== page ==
Over the years I deployed on Linux a number of times, mostly because I needed JVMs and as there wasn’t just enough choice of FreeBSD VMs out there. I did however make a point of being a pain in the backside of many colleagues at Microsoft until we got FreeBSD on VM Depot. The cherry on the cake was some downtime over the recent holidays which allowed me to learn my way around jails and successfully migrate my aging Linux machine over.

You are now connecting to FreeBSD 10.1, with four different jails running a DNS server, a MariaDB service and a couple of websites running mostly WordPress. A testament to FreeBSD quality is that to set it up I just had to dust some memory shelves and learn a couple of new things: despite not having deployed anything serious in the best part of 10 years, things are pretty much the same as they used to be, and the utmost predictability of what’s going to happen on a FreeBSD system is still very much there.

Please don’t get me wrong: it’s not like I don’t like Linux – I obviously did and still do although with many reservations on systemd. It’s just that one way or the other I keep coming back to FreeBSD: home sweet home.

Categories: FLOSS Project Planets

Matt Raible: Best Practices for using Foundation with AngularJS Revisited

Thu, 2015-02-19 11:49

A couple weeks ago I wrote about using Foundation with AngularJS. Based on research I'd done, I concluded that it was best to use Foundation for Apps for any webapps my client created and Foundation for Sites for any websites (e.g. a WordPress-based intranet).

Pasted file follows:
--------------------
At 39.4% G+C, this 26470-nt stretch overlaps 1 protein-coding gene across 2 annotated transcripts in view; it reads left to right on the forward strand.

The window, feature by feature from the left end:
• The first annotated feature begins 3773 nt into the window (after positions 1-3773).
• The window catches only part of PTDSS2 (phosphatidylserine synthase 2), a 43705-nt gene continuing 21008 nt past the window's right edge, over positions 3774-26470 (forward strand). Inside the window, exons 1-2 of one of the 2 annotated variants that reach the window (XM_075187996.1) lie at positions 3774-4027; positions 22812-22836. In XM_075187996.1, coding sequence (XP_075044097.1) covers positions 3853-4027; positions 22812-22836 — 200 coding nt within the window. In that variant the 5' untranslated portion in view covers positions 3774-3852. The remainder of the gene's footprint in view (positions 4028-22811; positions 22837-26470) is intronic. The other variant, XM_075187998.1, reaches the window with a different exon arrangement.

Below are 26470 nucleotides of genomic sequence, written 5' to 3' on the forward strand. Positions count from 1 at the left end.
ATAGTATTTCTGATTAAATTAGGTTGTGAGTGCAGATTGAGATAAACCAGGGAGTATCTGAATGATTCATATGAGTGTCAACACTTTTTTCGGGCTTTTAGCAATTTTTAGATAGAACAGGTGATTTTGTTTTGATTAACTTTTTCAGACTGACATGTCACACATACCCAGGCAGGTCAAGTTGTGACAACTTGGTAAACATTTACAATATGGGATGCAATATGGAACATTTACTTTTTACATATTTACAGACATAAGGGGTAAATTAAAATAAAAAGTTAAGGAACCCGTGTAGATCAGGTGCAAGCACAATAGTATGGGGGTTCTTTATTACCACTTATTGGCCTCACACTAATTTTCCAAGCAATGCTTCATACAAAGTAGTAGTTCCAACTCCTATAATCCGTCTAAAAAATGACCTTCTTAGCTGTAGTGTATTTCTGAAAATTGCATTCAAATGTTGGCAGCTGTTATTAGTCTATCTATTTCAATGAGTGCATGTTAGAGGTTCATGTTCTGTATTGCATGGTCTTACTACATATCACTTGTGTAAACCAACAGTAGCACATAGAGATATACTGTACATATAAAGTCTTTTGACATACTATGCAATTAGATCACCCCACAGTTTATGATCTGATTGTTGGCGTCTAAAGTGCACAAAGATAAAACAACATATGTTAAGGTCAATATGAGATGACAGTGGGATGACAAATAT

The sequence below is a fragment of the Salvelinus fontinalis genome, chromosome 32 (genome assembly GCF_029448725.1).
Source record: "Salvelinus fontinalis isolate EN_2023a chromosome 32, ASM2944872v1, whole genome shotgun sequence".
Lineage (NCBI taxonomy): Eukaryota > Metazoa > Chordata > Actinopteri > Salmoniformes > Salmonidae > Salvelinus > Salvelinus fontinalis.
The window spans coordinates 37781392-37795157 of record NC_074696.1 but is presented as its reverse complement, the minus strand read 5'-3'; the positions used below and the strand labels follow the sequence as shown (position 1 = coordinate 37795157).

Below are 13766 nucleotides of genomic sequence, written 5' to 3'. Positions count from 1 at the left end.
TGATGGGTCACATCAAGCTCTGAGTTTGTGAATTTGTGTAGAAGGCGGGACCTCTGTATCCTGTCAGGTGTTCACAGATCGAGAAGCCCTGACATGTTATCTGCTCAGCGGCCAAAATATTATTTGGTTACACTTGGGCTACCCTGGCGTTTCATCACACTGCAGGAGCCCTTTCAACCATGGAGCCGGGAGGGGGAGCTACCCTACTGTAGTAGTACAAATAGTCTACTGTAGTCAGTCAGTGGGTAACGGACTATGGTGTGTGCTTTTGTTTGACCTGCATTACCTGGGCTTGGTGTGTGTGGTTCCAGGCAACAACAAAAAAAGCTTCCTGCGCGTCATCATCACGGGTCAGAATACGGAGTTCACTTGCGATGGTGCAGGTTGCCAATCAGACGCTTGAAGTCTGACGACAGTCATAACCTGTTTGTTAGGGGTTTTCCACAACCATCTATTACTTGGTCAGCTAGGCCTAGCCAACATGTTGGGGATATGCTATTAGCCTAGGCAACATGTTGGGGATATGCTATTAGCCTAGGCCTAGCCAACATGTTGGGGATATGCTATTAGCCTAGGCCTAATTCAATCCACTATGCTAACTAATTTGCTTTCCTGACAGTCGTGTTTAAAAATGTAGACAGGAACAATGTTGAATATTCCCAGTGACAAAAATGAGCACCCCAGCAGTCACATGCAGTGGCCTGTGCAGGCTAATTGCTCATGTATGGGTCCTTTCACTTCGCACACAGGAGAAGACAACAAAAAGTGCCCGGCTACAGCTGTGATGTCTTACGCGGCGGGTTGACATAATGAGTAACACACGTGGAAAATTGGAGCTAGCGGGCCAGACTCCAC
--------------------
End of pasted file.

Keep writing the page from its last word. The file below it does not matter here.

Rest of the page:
After doing my initial research, I did some prototyping with Foundation for Apps (F4A). What I discovered is that F4A does not include all the same components as Foundation for Sites (F5). For example, the top-bar and dropdown functionality are missing. I posted my issues to the Foundation Forums.

The response I received:

It should work. You would need to copy over all the Scss and global mixins that you used in top-bar or at least all the output CSS from it. Otherwise there is no reason the components won't fit into the grid.

I was able to import Foundation for Sites into my project by adding it to bower.json:

"dependencies": { "foundation-apps": "~1.0.2", "foundation": "~5.5.1" }

After doing this, I added the new path to Gulpfile.js:

var sassPaths = [ 'client/assets/scss', 'bower_components/foundation/scss', 'bower_components/foundation-apps/scss' ];

After making this change, the top-bar rendered and my dropdowns worked. Since there was no jQuery in the page, I thought this might be a viable option. However, Jason Demitri quickly pointed out it probably wouldn't work with mobile. He was right.

While using F4A, I noticed that its components, and much of its look-n-feel, was different than F5. If you look at its Email App template, you'll see it looks kinda like a mobile app, even in a desktop browser. After trying F4A myself, I decided that F4A wasn't for us. First of all, it doesn't seem to provide a consistent look and feel with a website that's written using F5. Furthermore, F4A only supports IE10+. In the healthcare industry, there's a lot of older browsers out there, so my client needs to support IE9 as a minimum.

For these reasons, I decided to try Angular directives for Foundation. I took a prototype I'd written with F5, removed its JavaScript, added Angular Foundation + Foundation dependencies to bower.json, added references to the respective scripts in index.html and added '' as a dependency in app.js. The experiment worked beautifully and I was quite happy with the results. I shared my findings with the team and we decided Angular Foundation is the best way to integrate Foundation and AngularJS.